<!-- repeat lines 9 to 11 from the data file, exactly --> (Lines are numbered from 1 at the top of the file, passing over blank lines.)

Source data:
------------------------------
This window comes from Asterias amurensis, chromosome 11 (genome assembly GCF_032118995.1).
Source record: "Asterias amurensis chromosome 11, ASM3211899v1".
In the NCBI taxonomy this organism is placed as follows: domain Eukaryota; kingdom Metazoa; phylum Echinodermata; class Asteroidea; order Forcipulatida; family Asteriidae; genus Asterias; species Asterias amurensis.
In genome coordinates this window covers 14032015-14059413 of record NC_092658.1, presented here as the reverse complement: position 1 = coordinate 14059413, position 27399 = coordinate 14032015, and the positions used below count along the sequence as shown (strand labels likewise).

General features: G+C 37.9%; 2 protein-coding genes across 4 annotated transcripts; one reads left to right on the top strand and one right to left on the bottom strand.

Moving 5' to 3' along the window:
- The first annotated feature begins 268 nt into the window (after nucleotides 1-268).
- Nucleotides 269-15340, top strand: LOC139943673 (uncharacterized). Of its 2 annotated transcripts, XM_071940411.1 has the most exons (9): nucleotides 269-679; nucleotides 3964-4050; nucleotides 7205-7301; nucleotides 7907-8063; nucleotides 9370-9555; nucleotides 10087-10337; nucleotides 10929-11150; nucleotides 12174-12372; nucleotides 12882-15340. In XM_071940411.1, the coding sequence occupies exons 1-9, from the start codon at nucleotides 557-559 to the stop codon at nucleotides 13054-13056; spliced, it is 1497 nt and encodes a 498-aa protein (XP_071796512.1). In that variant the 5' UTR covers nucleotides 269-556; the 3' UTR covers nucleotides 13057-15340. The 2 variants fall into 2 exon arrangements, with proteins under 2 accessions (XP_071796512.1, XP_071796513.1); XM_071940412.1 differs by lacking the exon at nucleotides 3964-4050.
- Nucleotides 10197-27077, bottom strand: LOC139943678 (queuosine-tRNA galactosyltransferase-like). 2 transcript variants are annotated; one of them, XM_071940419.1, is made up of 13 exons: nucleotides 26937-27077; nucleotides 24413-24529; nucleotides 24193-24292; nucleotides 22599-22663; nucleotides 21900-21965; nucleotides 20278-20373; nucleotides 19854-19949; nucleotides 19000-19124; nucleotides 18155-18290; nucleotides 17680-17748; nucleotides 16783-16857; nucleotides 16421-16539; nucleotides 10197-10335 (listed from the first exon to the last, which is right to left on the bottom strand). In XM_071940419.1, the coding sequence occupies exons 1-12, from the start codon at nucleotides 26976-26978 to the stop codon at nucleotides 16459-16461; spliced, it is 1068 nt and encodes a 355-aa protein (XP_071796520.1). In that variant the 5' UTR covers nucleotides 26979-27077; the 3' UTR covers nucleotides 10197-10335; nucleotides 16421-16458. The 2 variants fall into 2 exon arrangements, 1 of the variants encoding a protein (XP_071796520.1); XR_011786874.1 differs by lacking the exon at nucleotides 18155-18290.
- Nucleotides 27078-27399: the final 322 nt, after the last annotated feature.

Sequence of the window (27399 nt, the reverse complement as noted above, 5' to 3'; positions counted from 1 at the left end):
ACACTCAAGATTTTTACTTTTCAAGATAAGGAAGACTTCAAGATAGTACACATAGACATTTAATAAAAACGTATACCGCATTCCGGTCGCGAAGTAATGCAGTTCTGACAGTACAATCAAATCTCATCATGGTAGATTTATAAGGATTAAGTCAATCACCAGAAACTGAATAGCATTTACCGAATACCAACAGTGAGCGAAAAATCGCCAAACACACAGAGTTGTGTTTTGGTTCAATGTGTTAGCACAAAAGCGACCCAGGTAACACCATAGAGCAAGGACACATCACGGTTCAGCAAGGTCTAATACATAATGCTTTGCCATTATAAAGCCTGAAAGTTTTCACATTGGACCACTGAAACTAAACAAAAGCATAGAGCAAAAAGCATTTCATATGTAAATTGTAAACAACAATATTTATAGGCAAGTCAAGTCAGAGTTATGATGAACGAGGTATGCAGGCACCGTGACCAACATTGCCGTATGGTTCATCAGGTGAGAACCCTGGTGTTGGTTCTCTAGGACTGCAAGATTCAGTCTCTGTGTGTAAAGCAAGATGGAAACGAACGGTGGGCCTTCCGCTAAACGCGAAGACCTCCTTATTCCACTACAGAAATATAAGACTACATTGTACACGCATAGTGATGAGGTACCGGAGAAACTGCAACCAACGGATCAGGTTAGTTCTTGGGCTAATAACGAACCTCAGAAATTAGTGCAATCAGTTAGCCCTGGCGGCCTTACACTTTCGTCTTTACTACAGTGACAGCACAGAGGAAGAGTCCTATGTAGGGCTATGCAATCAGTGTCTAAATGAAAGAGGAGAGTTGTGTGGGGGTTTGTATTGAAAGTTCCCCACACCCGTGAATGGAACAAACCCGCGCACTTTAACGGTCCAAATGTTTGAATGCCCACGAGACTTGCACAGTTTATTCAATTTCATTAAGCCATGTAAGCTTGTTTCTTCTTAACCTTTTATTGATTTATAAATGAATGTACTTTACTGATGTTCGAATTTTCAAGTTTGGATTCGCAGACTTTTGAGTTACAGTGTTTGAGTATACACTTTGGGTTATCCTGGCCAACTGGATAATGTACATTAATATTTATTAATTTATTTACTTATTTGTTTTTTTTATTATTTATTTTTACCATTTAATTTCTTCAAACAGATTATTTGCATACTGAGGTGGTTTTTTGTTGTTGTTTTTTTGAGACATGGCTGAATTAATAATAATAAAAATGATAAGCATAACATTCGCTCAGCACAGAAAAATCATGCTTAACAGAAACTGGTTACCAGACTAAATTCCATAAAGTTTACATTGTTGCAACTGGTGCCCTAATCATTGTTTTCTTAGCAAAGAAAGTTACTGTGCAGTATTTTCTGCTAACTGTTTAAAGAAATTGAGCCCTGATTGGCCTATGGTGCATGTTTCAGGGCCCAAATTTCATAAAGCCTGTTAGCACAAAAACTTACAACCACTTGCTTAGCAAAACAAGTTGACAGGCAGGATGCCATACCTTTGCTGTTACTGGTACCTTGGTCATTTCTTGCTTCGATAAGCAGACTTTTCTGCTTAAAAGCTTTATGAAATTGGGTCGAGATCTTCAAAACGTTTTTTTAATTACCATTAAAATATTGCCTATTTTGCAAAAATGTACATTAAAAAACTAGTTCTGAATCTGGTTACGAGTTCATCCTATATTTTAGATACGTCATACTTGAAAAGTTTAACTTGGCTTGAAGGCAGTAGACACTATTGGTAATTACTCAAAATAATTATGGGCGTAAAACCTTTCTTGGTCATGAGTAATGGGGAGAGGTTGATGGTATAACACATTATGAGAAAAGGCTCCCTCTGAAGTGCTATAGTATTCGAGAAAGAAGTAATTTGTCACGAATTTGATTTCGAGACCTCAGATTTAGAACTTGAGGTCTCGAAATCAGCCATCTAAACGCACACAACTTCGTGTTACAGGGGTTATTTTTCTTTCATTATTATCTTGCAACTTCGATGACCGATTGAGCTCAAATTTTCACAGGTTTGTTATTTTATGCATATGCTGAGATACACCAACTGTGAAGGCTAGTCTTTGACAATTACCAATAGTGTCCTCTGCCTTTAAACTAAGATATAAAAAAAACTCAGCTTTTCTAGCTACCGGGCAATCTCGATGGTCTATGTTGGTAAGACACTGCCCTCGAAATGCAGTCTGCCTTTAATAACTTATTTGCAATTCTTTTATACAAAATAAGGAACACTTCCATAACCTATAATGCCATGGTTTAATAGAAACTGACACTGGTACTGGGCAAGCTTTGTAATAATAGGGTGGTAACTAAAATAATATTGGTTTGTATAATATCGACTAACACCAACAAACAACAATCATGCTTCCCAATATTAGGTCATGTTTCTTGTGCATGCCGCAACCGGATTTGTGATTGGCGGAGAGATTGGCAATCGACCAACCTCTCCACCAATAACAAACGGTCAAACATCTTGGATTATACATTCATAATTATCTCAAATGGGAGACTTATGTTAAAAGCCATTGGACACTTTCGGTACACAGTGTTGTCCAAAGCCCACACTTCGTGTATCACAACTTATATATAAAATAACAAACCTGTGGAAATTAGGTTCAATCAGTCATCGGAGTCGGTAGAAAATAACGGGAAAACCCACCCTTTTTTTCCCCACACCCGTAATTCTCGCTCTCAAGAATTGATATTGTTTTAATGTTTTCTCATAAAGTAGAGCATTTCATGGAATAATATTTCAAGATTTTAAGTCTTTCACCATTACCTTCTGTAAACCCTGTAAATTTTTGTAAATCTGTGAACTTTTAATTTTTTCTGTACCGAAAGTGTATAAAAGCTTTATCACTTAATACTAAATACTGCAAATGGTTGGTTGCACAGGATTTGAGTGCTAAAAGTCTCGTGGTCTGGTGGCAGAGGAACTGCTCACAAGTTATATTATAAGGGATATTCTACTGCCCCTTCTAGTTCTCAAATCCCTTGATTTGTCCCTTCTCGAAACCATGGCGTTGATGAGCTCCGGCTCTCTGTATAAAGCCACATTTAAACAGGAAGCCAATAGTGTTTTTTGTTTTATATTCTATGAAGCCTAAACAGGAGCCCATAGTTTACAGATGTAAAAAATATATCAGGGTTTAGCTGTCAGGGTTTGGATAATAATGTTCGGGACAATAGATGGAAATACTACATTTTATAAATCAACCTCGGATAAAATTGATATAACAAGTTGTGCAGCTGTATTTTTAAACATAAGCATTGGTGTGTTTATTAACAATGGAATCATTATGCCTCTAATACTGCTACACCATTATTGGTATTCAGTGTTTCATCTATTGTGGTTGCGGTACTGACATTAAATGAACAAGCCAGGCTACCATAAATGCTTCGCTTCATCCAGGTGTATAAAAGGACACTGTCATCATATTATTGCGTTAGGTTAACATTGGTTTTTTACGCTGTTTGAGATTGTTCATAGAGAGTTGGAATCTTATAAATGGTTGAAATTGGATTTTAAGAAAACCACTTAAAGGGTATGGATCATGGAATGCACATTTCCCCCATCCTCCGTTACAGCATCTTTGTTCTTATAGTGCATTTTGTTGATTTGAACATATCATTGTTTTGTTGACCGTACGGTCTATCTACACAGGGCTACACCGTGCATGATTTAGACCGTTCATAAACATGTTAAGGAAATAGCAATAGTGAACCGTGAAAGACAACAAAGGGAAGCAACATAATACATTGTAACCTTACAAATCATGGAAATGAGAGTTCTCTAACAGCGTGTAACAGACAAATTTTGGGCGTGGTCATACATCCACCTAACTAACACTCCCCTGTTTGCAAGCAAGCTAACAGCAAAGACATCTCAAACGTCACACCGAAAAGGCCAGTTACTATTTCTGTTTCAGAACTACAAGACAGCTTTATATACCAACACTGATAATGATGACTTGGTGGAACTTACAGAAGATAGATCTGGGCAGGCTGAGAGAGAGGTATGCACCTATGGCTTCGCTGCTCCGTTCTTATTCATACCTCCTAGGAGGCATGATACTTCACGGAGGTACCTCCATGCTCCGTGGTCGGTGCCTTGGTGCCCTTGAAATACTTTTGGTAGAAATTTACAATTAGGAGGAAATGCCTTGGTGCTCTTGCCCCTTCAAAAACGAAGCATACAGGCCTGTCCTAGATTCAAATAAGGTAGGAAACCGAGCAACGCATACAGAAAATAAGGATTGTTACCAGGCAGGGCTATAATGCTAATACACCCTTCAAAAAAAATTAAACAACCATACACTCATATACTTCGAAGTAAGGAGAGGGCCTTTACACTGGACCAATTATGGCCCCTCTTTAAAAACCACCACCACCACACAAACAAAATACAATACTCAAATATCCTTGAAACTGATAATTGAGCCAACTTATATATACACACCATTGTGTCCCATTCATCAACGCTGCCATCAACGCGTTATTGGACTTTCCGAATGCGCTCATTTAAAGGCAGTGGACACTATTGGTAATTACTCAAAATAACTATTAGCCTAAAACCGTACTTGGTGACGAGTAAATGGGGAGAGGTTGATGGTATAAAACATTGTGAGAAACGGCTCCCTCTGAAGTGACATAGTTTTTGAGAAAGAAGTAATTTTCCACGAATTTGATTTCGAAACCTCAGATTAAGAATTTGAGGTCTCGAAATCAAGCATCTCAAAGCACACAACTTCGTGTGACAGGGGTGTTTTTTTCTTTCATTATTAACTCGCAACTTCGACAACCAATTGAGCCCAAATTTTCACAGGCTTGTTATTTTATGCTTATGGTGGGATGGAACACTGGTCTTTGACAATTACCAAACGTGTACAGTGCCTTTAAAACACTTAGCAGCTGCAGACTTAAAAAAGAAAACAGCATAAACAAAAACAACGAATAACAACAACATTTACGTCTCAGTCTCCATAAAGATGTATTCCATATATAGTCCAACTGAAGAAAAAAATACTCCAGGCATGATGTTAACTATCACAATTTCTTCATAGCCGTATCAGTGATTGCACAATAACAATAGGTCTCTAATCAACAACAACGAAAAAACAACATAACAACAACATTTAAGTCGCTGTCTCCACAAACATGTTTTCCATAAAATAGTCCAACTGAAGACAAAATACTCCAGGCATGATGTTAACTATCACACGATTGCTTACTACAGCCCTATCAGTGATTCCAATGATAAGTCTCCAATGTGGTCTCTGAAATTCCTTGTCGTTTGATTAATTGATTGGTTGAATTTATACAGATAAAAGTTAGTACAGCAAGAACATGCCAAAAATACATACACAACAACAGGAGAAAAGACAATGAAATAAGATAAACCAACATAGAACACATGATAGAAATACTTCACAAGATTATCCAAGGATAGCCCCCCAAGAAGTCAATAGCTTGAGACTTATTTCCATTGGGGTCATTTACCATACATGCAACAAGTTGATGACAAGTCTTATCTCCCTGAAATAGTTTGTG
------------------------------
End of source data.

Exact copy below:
- Nucleotides 10197-27077, bottom strand: LOC139943678 (queuosine-tRNA galactosyltransferase-like). 2 transcript variants are annotated; one of them, XM_071940419.1, is made up of 13 exons: nucleotides 26937-27077; nucleotides 24413-24529; nucleotides 24193-24292; nucleotides 22599-22663; nucleotides 21900-21965; nucleotides 20278-20373; nucleotides 19854-19949; nucleotides 19000-19124; nucleotides 18155-18290; nucleotides 17680-17748; nucleotides 16783-16857; nucleotides 16421-16539; nucleotides 10197-10335 (listed from the first exon to the last, which is right to left on the bottom strand). In XM_071940419.1, the coding sequence occupies exons 1-12, from the start codon at nucleotides 26976-26978 to the stop codon at nucleotides 16459-16461; spliced, it is 1068 nt and encodes a 355-aa protein (XP_071796520.1). In that variant the 5' UTR covers nucleotides 26979-27077; the 3' UTR covers nucleotides 10197-10335; nucleotides 16421-16458. The 2 variants fall into 2 exon arrangements, 1 of the variants encoding a protein (XP_071796520.1); XR_011786874.1 differs by lacking the exon at nucleotides 18155-18290.
- Nucleotides 27078-27399: the final 322 nt, after the last annotated feature.

Sequence of the window (27399 nt, the reverse complement as noted above, 5' to 3'; positions counted from 1 at the left end):